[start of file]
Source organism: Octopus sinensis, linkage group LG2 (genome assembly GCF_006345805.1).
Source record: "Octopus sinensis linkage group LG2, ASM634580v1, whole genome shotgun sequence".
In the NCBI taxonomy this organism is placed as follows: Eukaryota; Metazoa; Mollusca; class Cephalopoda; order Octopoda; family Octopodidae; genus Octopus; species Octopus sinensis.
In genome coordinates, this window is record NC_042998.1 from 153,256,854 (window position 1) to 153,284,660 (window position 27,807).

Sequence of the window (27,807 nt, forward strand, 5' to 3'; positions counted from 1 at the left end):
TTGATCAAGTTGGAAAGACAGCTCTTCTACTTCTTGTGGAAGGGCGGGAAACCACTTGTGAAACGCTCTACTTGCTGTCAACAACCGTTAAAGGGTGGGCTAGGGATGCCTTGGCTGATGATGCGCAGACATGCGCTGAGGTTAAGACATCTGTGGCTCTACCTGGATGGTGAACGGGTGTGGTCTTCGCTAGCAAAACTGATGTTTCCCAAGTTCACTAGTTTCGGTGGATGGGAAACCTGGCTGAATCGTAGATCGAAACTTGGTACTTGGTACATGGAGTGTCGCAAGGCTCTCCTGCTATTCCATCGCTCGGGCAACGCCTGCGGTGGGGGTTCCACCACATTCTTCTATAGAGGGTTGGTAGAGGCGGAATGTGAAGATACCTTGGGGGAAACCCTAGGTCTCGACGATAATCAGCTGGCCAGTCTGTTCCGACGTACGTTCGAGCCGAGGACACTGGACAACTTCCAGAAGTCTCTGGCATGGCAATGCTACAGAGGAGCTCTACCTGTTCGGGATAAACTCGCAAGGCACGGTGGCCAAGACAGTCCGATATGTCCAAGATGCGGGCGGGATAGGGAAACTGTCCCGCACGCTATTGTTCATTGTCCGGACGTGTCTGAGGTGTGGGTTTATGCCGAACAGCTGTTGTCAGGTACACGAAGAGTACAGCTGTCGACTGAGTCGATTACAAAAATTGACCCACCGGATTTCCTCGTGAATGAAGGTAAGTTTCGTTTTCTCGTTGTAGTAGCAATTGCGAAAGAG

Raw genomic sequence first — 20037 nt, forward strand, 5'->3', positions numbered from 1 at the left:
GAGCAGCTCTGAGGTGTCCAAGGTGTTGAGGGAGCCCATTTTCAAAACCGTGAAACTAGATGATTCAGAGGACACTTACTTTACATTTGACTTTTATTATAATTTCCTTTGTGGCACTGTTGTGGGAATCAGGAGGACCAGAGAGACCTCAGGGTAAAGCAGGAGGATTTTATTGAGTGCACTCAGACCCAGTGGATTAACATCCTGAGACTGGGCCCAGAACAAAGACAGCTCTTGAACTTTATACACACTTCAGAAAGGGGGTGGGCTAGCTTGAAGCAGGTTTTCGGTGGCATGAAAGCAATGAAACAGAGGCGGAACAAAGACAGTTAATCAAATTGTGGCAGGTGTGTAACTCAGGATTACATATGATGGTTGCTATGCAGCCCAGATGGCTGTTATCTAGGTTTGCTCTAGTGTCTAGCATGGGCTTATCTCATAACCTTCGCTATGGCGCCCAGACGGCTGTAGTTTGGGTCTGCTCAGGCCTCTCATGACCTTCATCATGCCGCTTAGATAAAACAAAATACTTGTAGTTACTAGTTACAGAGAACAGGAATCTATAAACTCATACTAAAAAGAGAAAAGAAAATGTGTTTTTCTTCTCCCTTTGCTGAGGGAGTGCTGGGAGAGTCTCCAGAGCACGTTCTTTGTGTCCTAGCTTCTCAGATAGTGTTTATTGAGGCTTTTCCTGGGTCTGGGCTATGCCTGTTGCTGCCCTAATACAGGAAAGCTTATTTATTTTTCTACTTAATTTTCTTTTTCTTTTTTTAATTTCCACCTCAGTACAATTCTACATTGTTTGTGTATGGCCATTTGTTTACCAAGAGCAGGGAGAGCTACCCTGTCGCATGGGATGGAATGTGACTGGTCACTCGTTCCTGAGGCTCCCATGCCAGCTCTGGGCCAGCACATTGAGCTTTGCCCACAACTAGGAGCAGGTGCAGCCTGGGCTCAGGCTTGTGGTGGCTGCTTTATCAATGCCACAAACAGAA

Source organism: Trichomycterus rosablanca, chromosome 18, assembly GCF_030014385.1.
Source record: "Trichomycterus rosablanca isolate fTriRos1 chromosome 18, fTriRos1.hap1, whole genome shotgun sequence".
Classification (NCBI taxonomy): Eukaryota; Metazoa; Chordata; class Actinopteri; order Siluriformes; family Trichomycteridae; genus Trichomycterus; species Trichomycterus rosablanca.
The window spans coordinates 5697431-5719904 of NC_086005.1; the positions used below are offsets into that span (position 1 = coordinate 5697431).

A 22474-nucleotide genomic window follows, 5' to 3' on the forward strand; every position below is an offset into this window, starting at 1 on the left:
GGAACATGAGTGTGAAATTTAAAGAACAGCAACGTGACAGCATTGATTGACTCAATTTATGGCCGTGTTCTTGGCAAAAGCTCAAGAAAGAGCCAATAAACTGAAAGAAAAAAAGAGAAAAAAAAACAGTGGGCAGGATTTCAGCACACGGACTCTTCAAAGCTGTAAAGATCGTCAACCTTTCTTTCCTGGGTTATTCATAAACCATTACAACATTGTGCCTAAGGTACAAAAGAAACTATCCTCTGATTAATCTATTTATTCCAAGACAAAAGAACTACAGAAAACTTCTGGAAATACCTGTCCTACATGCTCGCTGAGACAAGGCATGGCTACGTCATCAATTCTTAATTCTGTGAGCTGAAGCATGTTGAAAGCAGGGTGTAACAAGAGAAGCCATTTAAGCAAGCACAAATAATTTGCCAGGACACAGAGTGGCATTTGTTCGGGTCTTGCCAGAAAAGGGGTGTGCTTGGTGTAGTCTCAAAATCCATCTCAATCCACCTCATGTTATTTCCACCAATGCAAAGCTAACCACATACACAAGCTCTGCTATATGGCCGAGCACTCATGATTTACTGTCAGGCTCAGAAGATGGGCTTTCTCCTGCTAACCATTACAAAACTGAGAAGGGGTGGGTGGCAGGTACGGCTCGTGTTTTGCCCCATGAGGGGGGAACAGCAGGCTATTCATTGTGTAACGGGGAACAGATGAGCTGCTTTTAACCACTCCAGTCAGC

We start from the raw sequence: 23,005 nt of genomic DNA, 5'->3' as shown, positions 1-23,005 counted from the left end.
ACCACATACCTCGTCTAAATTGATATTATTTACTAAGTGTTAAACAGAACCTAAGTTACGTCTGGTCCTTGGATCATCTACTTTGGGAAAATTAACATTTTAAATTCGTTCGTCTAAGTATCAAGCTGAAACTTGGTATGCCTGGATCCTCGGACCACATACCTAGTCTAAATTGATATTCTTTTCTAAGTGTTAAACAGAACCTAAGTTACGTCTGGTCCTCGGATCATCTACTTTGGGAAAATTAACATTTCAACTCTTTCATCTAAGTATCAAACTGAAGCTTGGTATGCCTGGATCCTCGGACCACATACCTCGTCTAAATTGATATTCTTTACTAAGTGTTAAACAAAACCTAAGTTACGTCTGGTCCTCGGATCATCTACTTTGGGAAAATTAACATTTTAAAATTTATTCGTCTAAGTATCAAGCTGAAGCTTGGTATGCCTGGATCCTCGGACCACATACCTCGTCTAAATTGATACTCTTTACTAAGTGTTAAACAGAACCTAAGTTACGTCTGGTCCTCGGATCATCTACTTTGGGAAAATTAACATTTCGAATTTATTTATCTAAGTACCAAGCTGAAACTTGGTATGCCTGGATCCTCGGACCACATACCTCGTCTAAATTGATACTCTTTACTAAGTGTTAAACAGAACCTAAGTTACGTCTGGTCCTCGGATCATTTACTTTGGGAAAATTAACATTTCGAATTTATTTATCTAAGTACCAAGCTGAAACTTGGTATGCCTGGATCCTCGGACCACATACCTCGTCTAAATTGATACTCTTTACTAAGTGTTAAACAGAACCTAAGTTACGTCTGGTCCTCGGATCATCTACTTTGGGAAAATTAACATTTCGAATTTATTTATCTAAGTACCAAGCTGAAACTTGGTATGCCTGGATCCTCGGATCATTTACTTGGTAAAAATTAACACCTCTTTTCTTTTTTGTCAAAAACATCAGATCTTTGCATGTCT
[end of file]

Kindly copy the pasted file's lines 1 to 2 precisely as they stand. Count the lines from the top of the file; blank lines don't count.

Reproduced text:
Source organism: Octopus sinensis, linkage group LG2 (genome assembly GCF_006345805.1).
Source record: "Octopus sinensis linkage group LG2, ASM634580v1, whole genome shotgun sequence".